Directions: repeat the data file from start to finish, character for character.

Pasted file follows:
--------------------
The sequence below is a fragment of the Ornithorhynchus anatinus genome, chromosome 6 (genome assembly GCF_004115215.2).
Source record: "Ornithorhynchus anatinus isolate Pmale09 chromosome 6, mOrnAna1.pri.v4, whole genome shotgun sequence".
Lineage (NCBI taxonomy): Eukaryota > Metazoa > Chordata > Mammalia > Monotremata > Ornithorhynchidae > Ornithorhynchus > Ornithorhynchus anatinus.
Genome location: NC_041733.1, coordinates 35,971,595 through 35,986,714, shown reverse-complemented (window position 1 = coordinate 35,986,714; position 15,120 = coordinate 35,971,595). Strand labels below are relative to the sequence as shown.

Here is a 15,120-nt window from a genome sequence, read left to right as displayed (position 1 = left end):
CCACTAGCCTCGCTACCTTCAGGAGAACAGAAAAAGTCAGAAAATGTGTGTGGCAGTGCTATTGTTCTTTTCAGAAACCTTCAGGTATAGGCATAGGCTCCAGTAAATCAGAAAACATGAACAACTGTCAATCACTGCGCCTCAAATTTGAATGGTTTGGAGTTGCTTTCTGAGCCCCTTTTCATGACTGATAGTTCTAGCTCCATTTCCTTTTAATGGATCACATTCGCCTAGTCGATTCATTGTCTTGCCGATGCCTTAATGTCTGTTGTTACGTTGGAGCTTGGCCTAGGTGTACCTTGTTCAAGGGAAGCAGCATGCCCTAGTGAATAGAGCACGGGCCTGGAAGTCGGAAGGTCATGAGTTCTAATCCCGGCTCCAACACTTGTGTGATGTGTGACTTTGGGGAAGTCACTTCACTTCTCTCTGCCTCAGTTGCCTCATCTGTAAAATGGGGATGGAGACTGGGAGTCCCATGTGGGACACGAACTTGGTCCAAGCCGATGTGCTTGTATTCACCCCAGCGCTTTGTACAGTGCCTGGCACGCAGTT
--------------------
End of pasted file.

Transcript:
The sequence below is a fragment of the Ornithorhynchus anatinus genome, chromosome 6 (genome assembly GCF_004115215.2).
Source record: "Ornithorhynchus anatinus isolate Pmale09 chromosome 6, mOrnAna1.pri.v4, whole genome shotgun sequence".
Lineage (NCBI taxonomy): Eukaryota > Metazoa > Chordata > Mammalia > Monotremata > Ornithorhynchidae > Ornithorhynchus > Ornithorhynchus anatinus.
Genome location: NC_041733.1, coordinates 35,971,595 through 35,986,714, shown reverse-complemented (window position 1 = coordinate 35,986,714; position 15,120 = coordinate 35,971,595). Strand labels below are relative to the sequence as shown.

Here is a 15,120-nt window from a genome sequence, read left to right as displayed (position 1 = left end):
CCACTAGCCTCGCTACCTTCAGGAGAACAGAAAAAGTCAGAAAATGTGTGTGGCAGTGCTATTGTTCTTTTCAGAAACCTTCAGGTATAGGCATAGGCTCCAGTAAATCAGAAAACATGAACAACTGTCAATCACTGCGCCTCAAATTTGAATGGTTTGGAGTTGCTTTCTGAGCCCCTTTTCATGACTGATAGTTCTAGCTCCATTTCCTTTTAATGGATCACATTCGCCTAGTCGATTCATTGTCTTGCCGATGCCTTAATGTCTGTTGTTACGTTGGAGCTTGGCCTAGGTGTACCTTGTTCAAGGGAAGCAGCATGCCCTAGTGAATAGAGCACGGGCCTGGAAGTCGGAAGGTCATGAGTTCTAATCCCGGCTCCAACACTTGTGTGATGTGTGACTTTGGGGAAGTCACTTCACTTCTCTCTGCCTCAGTTGCCTCATCTGTAAAATGGGGATGGAGACTGGGAGTCCCATGTGGGACACGAACTTGGTCCAAGCCGATGTGCTTGTATTCACCCCAGCGCTTTGTACAGTGCCTGGCACGCAGTT